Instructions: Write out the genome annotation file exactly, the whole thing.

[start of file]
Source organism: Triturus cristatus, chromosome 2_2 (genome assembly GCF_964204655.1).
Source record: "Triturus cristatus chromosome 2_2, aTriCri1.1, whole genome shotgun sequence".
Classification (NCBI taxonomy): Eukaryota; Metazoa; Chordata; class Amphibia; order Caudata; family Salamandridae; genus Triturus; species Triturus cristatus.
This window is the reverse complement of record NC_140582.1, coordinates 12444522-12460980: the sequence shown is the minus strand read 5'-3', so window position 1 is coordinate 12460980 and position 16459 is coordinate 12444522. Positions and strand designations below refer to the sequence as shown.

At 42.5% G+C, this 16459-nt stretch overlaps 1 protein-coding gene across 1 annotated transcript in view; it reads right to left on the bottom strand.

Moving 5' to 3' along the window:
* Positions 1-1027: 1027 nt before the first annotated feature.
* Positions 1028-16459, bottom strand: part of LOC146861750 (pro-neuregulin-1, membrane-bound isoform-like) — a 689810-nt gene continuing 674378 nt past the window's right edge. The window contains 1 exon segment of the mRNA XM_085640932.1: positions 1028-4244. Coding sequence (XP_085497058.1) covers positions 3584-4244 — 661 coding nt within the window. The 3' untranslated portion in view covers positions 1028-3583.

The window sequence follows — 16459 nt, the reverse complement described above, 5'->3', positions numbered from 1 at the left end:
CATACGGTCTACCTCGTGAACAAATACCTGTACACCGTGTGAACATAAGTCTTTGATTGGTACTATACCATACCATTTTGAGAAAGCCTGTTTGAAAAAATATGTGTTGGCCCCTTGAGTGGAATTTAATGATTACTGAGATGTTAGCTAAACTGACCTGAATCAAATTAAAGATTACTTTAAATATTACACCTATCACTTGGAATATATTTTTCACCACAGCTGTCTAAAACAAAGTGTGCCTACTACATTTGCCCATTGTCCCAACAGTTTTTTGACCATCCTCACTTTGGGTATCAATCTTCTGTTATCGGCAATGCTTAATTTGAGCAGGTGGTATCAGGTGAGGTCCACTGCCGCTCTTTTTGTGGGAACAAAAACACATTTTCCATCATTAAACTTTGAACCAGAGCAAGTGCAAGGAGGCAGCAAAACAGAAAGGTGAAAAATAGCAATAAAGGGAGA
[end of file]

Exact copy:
Source organism: Triturus cristatus, chromosome 2_2 (genome assembly GCF_964204655.1).
Source record: "Triturus cristatus chromosome 2_2, aTriCri1.1, whole genome shotgun sequence".
Classification (NCBI taxonomy): Eukaryota; Metazoa; Chordata; class Amphibia; order Caudata; family Salamandridae; genus Triturus; species Triturus cristatus.
This window is the reverse complement of record NC_140582.1, coordinates 12444522-12460980: the sequence shown is the minus strand read 5'-3', so window position 1 is coordinate 12460980 and position 16459 is coordinate 12444522. Positions and strand designations below refer to the sequence as shown.

At 42.5% G+C, this 16459-nt stretch overlaps 1 protein-coding gene across 1 annotated transcript in view; it reads right to left on the bottom strand.

Moving 5' to 3' along the window:
* Positions 1-1027: 1027 nt before the first annotated feature.
* Positions 1028-16459, bottom strand: part of LOC146861750 (pro-neuregulin-1, membrane-bound isoform-like) — a 689810-nt gene continuing 674378 nt past the window's right edge. The window contains 1 exon segment of the mRNA XM_085640932.1: positions 1028-4244. Coding sequence (XP_085497058.1) covers positions 3584-4244 — 661 coding nt within the window. The 3' untranslated portion in view covers positions 1028-3583.

The window sequence follows — 16459 nt, the reverse complement described above, 5'->3', positions numbered from 1 at the left end:
CATACGGTCTACCTCGTGAACAAATACCTGTACACCGTGTGAACATAAGTCTTTGATTGGTACTATACCATACCATTTTGAGAAAGCCTGTTTGAAAAAATATGTGTTGGCCCCTTGAGTGGAATTTAATGATTACTGAGATGTTAGCTAAACTGACCTGAATCAAATTAAAGATTACTTTAAATATTACACCTATCACTTGGAATATATTTTTCACCACAGCTGTCTAAAACAAAGTGTGCCTACTACATTTGCCCATTGTCCCAACAGTTTTTTGACCATCCTCACTTTGGGTATCAATCTTCTGTTATCGGCAATGCTTAATTTGAGCAGGTGGTATCAGGTGAGGTCCACTGCCGCTCTTTTTGTGGGAACAAAAACACATTTTCCATCATTAAACTTTGAACCAGAGCAAGTGCAAGGAGGCAGCAAAACAGAAAGGTGAAAAATAGCAATAAAGGGAGA